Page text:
A/C – An abbreviation for air conditioner or air conditioning.
A/C Condenser – The outside fan unit of the air conditioning system.
A/C Disconnect – The main electrical ON-OFF switch near the A/C condenser.
Aerator – The round screened screw-on tip of a sink spout. It mixes water and air for a smooth flow.
Aggregate – A mixture of sand and rock that is mixed into concrete.
Air Space – The area between the brick and the wall. Normally a 1′ air gap.
Allowance – The amount of money allowed by the builder to spend on such items as Flooring, Lighting, Landscaping, etc.
Anchor Bolt – Bolt to secure a treated wooded plate to concrete, that secures the wall to the concrete slab.
Annual Percentage Rate (APR) – Annual cost of credit over the life of a loan, including interest, service charges, points, loan fees, mortgage insurance, and other items.
Appraisal – An expert estimation of the value of a Home based on other homes that have sold in the same price range and neighborhood.
Apron – A trim board that is installed beneath a window sill.
Architect – One who has completed a course of study in building and design, and is licensed by the state as an architect. One who draws up plans and sometimes supervises the construction of homes. For a percentage of the job cost.
Architectural Review Committee – A group appointed by the Home Owners Association to review your house plans, color selections, brick selection, etc. to make sure you are complying with the Protective Covenants. This group will meet about twice a month.
Assessment – A tax levied on a property, or a value placed on the worth of a property.
Assumption – Allows a buyer to assume responsibility for an existing loan instead of getting a new loan. The assumption may have to be approved by the lender.
Astragal– A molding, attached to one of a pair of swinging double doors, against which the other door strikes.
Attic Access – An opening that is placed in the drywalled ceiling of a home providing access to the attic or a set of prefab stairs that folds into the attic.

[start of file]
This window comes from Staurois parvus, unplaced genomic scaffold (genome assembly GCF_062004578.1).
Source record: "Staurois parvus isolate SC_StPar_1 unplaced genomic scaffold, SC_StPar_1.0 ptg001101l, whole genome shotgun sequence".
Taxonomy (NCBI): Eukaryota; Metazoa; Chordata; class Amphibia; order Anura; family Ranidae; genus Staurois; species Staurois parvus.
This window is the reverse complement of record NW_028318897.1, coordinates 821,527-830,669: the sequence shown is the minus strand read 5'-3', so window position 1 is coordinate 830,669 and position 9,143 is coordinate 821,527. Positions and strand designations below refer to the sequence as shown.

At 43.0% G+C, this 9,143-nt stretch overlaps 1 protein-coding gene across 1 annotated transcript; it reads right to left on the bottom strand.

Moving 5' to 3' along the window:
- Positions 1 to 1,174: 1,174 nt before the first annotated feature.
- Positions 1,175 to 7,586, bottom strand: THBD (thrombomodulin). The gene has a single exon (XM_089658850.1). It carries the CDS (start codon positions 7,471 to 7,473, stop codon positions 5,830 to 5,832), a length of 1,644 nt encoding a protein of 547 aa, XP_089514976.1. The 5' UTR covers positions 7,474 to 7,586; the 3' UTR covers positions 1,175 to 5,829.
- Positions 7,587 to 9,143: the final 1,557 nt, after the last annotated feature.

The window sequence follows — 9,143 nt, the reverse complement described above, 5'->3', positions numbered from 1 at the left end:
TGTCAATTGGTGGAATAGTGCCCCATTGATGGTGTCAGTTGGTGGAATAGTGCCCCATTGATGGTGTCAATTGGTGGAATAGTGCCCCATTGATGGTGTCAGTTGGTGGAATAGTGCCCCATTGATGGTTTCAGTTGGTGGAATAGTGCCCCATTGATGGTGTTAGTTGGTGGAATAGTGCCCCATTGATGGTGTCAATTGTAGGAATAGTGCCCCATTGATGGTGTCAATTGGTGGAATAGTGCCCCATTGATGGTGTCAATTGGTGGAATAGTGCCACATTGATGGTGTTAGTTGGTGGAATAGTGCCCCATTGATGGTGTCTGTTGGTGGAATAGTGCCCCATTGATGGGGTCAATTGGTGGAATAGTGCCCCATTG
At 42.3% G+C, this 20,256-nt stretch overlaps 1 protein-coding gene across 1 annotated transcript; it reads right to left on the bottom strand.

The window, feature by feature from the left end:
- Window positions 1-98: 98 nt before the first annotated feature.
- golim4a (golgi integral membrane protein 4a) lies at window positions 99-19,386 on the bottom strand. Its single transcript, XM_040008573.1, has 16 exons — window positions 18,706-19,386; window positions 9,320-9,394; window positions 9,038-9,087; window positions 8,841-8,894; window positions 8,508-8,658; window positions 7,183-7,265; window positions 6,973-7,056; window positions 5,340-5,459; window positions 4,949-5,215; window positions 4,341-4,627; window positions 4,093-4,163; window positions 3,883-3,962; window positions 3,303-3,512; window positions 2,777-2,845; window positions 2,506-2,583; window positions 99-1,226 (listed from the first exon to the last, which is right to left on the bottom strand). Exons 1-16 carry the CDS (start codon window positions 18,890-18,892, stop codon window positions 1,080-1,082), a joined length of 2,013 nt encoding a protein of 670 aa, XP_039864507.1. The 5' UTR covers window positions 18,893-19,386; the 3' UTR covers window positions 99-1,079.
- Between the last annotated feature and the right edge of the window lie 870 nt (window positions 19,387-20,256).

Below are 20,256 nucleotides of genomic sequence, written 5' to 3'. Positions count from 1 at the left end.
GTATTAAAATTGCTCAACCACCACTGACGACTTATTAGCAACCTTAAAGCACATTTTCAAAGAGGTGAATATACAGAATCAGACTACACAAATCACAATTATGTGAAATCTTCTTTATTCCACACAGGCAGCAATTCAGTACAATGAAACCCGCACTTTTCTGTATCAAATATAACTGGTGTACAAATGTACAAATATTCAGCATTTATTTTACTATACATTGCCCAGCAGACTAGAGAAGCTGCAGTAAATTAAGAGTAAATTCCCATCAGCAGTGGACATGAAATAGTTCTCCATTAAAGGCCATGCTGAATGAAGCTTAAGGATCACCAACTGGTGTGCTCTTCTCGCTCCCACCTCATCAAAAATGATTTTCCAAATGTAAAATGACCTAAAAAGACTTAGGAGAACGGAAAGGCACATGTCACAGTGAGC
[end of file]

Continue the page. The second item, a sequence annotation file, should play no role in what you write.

Baffles – Device to help achieve a ventilation space between insulation and roof sheathing. It helps assure air flow from the eave vents in attics and cathedral ceilings.
Ballast – A transformer that steps up the voltage in a florescent lamp.
Balusters – Vertical members in a railing used between a top rail and bottom rail or the stair treads. Sometimes referred to as “pickets” or “spindles.”
Balustrade – The rail, posts and vertical balusters along the edge of a stairway or elevated walkway.
Band Joist – Vertical member that forms the perimeter of a floor system in which the floor joists tie in. Also known as the rim joist.
Barrel Vault – A vaulted ceiling of semi-circular shape, creating a dome-like appearance.
Baseboard – Any board or molding found at the bottom of an interior wall.
Basement Foundation – a basement is a usable foundation that typically has ceiling heights of 8′ and is often finished off as living or storage space.
Bay Window – A window that projects outward in a curve, or a 45 degree angle.
Bi-Level – A home that has two levels. Typically, a garage or storage area is situated in the lower level and the home in the upper section.
Board Foot – Measurement of lumber that is the equivalent of 144 cubic inches.
Bonus Room – A room with no specifically designated function, unlike a living room, bedroom, or kitchen and is not included in the initial square footage.
Bottom Plate – The lowest horizontal member of a wall which rests on the rough floor, to which the studding is nailed.
Brick Veneer – A vertical facing of brick laid against and fastened to sheathing of a framed wall.
Builders Risk Insurance – Insurance coverage on a construction project during construction, including extended coverage that may be added for the contract for the customer’s protections.
Building Code – A comprehensive set of laws that controls the construction or remodeling of a home or other structure.
Bull Nose Drywall – Rounded drywall corners.
Bundle – A package of shingles. Normally, there are 3 bundles per square and 27 shingles per bundle.
Can Light – A flush mounted ceiling light in which the fixture is recessed in the attic and the only part visible is the bulb and trim ring.
Cantilever – A projecting structure supported on one end, such as a balcony.
Cavity – The empty space between studs or joist to place insulation batts.
Change Order – This is a document that is filled out when a customer makes a change to the house plan after construction begins. It describes the change and the cost which will protect both the customer and the builder.
Circuit Breaker – A device which looks like a switch and is usually located inside the electrical panel or circuit breaker box. It is designed to (1) shut of the power to portions or all of the house and (2) to limit the amount of power flowing through a circuit (measured in amperes).